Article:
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Classical art : a life history from antiquity to the present / Caroline Vout.

By: Vout, Caroline [author.].
Material type: materialTypeLabelBookPublisher: Princeton : Princeton University Press, 2018Description: ix, 359 pages : illustrations (some color) ; 26 cm.Content type: text Media type: unmediated Carrier type: volumeISBN: 9780691177038; 0691177031.Subject(s): Art, Classical -- Appreciation -- History | Sculpture, Classical -- Appreciation -- History | Classical antiquities -- Appreciation -- History | Art and society -- History
Contents:
Setting the agenda, or putting the art into heritage -- Finding the classical in Hellenistic Greece -- Making Greek culture Roman culture -- Roman art, the building blocks of empire -- Reviving antiquity in Renaissance Italy -- European court-society and the shaping of the canon -- 'Neo-classicisms' and the English country house -- Seeing anew in the nineteenth century -- The death of classical art? -- And the moral of the story.
Summary: How did the statues of ancient Greece wind up dictating art history in the West? How did the material culture of the Greeks and Romans come to be seen as "classical" and as "art"? What does "classical art" mean across time and place? In this ambitious, richly illustrated book, art historian and classicist Caroline Vout provides an original history of how classical art has been continuously redefined over the millennia as it has found itself in new contexts and cultures. All of this raises the question of classical art's future.0What we call classical art did not simply appear in ancient Rome, or in the Renaissance, or in the eighteenth-century Academy. Endlessly repackaged and revered or rebuked, Greek and Roman artifacts have gathered an amazing array of values, both positive and negative, in each new historical period, even as these objects themselves have reshaped their surroundings. Vout shows how this process began in antiquity, as Greeks of the Hellenistic period transformed the art of fifth-century Greece, and continued through the Roman empire, Constantinople, European court societies, the neoclassical English country house, and the nineteenth century, up to the modern museum.0A unique exploration of how each period of Western culture has transformed Greek and Roman antiquities and in turn been transformed by them, this book revolutionizes our understanding of what classical art has meant and continues to mean.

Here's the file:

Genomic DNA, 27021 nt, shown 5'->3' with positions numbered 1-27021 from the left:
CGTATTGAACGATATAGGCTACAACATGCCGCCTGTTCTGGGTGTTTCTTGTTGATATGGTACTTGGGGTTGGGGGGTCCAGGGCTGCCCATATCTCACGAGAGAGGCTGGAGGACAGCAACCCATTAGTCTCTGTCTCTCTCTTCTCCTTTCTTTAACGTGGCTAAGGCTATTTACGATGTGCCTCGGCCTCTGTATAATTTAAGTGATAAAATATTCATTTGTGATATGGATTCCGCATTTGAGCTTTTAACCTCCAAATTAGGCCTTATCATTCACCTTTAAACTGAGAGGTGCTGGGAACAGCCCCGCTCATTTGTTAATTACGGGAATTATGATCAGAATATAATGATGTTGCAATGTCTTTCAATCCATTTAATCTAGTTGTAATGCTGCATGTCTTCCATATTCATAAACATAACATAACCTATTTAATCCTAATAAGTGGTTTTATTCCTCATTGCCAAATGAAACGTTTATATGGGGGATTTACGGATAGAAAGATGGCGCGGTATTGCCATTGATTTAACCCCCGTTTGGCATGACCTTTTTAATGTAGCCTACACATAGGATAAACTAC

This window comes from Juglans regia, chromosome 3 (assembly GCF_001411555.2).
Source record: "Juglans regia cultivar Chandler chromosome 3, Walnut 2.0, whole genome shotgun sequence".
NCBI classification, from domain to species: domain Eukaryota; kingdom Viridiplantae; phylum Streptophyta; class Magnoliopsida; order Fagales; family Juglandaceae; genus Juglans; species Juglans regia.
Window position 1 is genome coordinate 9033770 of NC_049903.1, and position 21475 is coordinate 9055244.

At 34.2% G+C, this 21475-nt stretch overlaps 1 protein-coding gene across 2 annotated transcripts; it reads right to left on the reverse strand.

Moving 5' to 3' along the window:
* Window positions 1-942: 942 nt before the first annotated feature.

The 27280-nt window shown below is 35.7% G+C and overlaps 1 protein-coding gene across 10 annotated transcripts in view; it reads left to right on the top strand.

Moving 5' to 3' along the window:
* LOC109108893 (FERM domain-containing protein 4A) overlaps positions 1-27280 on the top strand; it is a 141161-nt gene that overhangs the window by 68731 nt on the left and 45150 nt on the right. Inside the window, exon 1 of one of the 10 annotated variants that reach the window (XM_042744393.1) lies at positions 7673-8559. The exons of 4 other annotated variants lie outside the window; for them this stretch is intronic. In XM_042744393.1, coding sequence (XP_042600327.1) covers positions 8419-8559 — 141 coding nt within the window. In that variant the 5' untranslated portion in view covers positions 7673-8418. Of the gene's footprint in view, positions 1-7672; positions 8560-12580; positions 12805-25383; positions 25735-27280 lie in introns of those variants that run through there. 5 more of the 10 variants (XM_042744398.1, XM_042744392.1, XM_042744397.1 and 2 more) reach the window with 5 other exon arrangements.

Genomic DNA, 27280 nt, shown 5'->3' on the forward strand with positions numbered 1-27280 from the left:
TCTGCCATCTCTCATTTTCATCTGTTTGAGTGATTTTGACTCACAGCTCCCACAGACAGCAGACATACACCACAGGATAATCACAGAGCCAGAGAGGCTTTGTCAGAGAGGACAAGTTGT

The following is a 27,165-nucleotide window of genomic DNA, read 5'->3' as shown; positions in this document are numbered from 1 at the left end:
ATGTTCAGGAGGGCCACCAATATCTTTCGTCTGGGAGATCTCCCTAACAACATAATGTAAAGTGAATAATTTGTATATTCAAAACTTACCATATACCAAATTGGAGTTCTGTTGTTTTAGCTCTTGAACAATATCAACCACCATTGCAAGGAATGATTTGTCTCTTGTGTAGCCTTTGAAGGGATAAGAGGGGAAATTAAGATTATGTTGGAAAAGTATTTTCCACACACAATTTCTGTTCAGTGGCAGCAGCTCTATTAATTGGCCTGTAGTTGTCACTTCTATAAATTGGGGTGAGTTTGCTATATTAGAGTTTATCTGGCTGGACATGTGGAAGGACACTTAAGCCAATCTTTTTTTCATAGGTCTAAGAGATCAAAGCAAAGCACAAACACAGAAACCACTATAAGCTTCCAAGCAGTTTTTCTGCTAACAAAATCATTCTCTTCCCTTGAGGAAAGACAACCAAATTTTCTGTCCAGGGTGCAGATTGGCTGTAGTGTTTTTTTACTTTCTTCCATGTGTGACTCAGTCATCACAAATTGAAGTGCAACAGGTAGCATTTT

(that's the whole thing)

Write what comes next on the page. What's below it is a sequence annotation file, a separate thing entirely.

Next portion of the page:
List(s) this item appears in: BSR new acquisitions 2019
Item type Current location Call number Copy number Status Date due
Printed Books British School at Rome
143.11.V.2 (Browse shelf) 1 Available

Includes bibliographical references (p. [301]-342) and index.

Setting the agenda, or putting the art into heritage -- Finding the classical in Hellenistic Greece -- Making Greek culture Roman culture -- Roman art, the building blocks of empire -- Reviving antiquity in Renaissance Italy -- European court-society and the shaping of the canon -- 'Neo-classicisms' and the English country house -- Seeing anew in the nineteenth century -- The death of classical art? -- And the moral of the story.

How did the statues of ancient Greece wind up dictating art history in the West? How did the material culture of the Greeks and Romans come to be seen as "classical" and as "art"? What does "classical art" mean across time and place? In this ambitious, richly illustrated book, art historian and classicist Caroline Vout provides an original history of how classical art has been continuously redefined over the millennia as it has found itself in new contexts and cultures. All of this raises the question of classical art's future.0What we call classical art did not simply appear in ancient Rome, or in the Renaissance, or in the eighteenth-century Academy. Endlessly repackaged and revered or rebuked, Greek and Roman artifacts have gathered an amazing array of values, both positive and negative, in each new historical period, even as these objects themselves have reshaped their surroundings. Vout shows how this process began in antiquity, as Greeks of the Hellenistic period transformed the art of fifth-century Greece, and continued through the Roman empire, Constantinople, European court societies, the neoclassical English country house, and the nineteenth century, up to the modern museum.0A unique exploration of how each period of Western culture has transformed Greek and Roman antiquities and in turn been transformed by them, this book revolutionizes our understanding of what classical art has meant and continues to mean.

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